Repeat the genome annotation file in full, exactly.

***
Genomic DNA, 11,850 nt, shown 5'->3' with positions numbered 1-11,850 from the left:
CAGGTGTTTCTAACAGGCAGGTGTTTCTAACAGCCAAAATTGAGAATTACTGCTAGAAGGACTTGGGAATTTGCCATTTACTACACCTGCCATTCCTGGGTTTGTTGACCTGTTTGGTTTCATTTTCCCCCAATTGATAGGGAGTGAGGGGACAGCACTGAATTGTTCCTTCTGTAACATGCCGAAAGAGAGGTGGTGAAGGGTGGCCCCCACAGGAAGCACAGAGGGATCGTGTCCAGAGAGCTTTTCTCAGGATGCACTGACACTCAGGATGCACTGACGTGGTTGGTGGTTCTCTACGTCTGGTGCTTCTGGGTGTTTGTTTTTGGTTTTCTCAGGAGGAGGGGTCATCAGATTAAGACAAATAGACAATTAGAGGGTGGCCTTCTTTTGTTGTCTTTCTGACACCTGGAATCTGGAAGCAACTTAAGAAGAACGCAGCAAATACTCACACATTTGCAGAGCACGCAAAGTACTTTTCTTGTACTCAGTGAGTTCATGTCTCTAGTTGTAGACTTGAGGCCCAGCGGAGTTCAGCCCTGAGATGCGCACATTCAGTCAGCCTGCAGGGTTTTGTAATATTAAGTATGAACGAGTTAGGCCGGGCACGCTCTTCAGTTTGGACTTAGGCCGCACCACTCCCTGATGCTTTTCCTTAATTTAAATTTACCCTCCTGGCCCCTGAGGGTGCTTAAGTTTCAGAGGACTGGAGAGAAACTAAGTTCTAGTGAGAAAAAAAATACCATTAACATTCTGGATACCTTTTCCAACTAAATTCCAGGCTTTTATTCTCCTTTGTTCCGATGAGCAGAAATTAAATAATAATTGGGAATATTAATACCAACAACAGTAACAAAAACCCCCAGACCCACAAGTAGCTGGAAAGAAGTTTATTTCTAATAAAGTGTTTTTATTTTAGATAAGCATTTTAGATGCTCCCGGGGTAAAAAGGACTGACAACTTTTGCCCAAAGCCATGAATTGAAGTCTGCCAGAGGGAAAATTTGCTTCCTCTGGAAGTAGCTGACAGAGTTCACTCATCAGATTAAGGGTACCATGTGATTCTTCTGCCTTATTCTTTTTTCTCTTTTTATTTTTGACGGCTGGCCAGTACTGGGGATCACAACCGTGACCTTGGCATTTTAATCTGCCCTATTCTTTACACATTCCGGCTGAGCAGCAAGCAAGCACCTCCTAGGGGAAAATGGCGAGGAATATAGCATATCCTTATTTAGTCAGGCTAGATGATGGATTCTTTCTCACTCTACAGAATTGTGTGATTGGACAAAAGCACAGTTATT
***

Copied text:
Genomic DNA, 11,850 nt, shown 5'->3' with positions numbered 1-11,850 from the left:
CAGGTGTTTCTAACAGGCAGGTGTTTCTAACAGCCAAAATTGAGAATTACTGCTAGAAGGACTTGGGAATTTGCCATTTACTACACCTGCCATTCCTGGGTTTGTTGACCTGTTTGGTTTCATTTTCCCCCAATTGATAGGGAGTGAGGGGACAGCACTGAATTGTTCCTTCTGTAACATGCCGAAAGAGAGGTGGTGAAGGGTGGCCCCCACAGGAAGCACAGAGGGATCGTGTCCAGAGAGCTTTTCTCAGGATGCACTGACACTCAGGATGCACTGACGTGGTTGGTGGTTCTCTACGTCTGGTGCTTCTGGGTGTTTGTTTTTGGTTTTCTCAGGAGGAGGGGTCATCAGATTAAGACAAATAGACAATTAGAGGGTGGCCTTCTTTTGTTGTCTTTCTGACACCTGGAATCTGGAAGCAACTTAAGAAGAACGCAGCAAATACTCACACATTTGCAGAGCACGCAAAGTACTTTTCTTGTACTCAGTGAGTTCATGTCTCTAGTTGTAGACTTGAGGCCCAGCGGAGTTCAGCCCTGAGATGCGCACATTCAGTCAGCCTGCAGGGTTTTGTAATATTAAGTATGAACGAGTTAGGCCGGGCACGCTCTTCAGTTTGGACTTAGGCCGCACCACTCCCTGATGCTTTTCCTTAATTTAAATTTACCCTCCTGGCCCCTGAGGGTGCTTAAGTTTCAGAGGACTGGAGAGAAACTAAGTTCTAGTGAGAAAAAAAATACCATTAACATTCTGGATACCTTTTCCAACTAAATTCCAGGCTTTTATTCTCCTTTGTTCCGATGAGCAGAAATTAAATAATAATTGGGAATATTAATACCAACAACAGTAACAAAAACCCCCAGACCCACAAGTAGCTGGAAAGAAGTTTATTTCTAATAAAGTGTTTTTATTTTAGATAAGCATTTTAGATGCTCCCGGGGTAAAAAGGACTGACAACTTTTGCCCAAAGCCATGAATTGAAGTCTGCCAGAGGGAAAATTTGCTTCCTCTGGAAGTAGCTGACAGAGTTCACTCATCAGATTAAGGGTACCATGTGATTCTTCTGCCTTATTCTTTTTTCTCTTTTTATTTTTGACGGCTGGCCAGTACTGGGGATCACAACCGTGACCTTGGCATTTTAATCTGCCCTATTCTTTACACATTCCGGCTGAGCAGCAAGCAAGCACCTCCTAGGGGAAAATGGCGAGGAATATAGCATATCCTTATTTAGTCAGGCTAGATGATGGATTCTTTCTCACTCTACAGAATTGTGTGATTGGACAAAAGCACAGTTATT